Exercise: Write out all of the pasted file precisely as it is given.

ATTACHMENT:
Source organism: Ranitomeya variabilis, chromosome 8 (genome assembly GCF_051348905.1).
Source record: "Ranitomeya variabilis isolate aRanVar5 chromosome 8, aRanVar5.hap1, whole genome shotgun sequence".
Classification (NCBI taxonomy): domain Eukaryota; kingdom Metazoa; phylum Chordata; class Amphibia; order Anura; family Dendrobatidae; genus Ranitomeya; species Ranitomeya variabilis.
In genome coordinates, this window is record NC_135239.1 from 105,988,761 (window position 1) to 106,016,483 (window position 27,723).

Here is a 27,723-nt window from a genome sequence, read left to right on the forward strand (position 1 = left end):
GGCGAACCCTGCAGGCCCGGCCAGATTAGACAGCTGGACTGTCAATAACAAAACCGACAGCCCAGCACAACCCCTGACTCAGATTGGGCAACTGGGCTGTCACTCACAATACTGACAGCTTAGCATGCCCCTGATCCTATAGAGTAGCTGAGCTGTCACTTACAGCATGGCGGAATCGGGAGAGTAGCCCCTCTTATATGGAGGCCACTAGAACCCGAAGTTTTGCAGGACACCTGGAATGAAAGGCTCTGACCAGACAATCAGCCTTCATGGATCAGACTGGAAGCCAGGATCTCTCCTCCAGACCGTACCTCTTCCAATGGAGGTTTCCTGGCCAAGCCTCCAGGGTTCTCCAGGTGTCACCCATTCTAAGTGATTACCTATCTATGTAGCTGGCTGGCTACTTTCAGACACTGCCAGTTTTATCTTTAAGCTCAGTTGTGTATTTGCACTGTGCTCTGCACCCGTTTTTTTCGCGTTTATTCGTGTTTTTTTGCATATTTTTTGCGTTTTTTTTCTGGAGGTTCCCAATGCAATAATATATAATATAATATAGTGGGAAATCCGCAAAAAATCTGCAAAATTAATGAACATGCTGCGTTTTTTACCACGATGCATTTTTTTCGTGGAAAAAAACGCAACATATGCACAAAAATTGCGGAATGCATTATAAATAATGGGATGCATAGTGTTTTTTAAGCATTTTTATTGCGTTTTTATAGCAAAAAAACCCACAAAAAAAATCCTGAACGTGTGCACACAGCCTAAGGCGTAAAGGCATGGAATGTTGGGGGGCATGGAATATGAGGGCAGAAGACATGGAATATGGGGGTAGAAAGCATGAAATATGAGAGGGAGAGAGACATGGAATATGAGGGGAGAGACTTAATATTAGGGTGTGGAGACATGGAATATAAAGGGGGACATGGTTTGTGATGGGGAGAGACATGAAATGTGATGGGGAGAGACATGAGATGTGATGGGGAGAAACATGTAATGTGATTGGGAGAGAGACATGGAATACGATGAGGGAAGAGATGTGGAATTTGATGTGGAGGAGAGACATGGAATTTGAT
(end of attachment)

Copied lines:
Source organism: Ranitomeya variabilis, chromosome 8 (genome assembly GCF_051348905.1).
Source record: "Ranitomeya variabilis isolate aRanVar5 chromosome 8, aRanVar5.hap1, whole genome shotgun sequence".
Classification (NCBI taxonomy): domain Eukaryota; kingdom Metazoa; phylum Chordata; class Amphibia; order Anura; family Dendrobatidae; genus Ranitomeya; species Ranitomeya variabilis.
In genome coordinates, this window is record NC_135239.1 from 105,988,761 (window position 1) to 106,016,483 (window position 27,723).

Here is a 27,723-nt window from a genome sequence, read left to right on the forward strand (position 1 = left end):
GGCGAACCCTGCAGGCCCGGCCAGATTAGACAGCTGGACTGTCAATAACAAAACCGACAGCCCAGCACAACCCCTGACTCAGATTGGGCAACTGGGCTGTCACTCACAATACTGACAGCTTAGCATGCCCCTGATCCTATAGAGTAGCTGAGCTGTCACTTACAGCATGGCGGAATCGGGAGAGTAGCCCCTCTTATATGGAGGCCACTAGAACCCGAAGTTTTGCAGGACACCTGGAATGAAAGGCTCTGACCAGACAATCAGCCTTCATGGATCAGACTGGAAGCCAGGATCTCTCCTCCAGACCGTACCTCTTCCAATGGAGGTTTCCTGGCCAAGCCTCCAGGGTTCTCCAGGTGTCACCCATTCTAAGTGATTACCTATCTATGTAGCTGGCTGGCTACTTTCAGACACTGCCAGTTTTATCTTTAAGCTCAGTTGTGTATTTGCACTGTGCTCTGCACCCGTTTTTTTCGCGTTTATTCGTGTTTTTTTGCATATTTTTTGCGTTTTTTTTCTGGAGGTTCCCAATGCAATAATATATAATATAATATAGTGGGAAATCCGCAAAAAATCTGCAAAATTAATGAACATGCTGCGTTTTTTACCACGATGCATTTTTTTCGTGGAAAAAAACGCAACATATGCACAAAAATTGCGGAATGCATTATAAATAATGGGATGCATAGTGTTTTTTAAGCATTTTTATTGCGTTTTTATAGCAAAAAAACCCACAAAAAAAATCCTGAACGTGTGCACACAGCCTAAGGCGTAAAGGCATGGAATGTTGGGGGGCATGGAATATGAGGGCAGAAGACATGGAATATGGGGGTAGAAAGCATGAAATATGAGAGGGAGAGAGACATGGAATATGAGGGGAGAGACTTAATATTAGGGTGTGGAGACATGGAATATAAAGGGGGACATGGTTTGTGATGGGGAGAGACATGAAATGTGATGGGGAGAGACATGAGATGTGATGGGGAGAAACATGTAATGTGATTGGGAGAGAGACATGGAATACGATGAGGGAAGAGATGTGGAATTTGATGTGGAGGAGAGACATGGAATTTGAT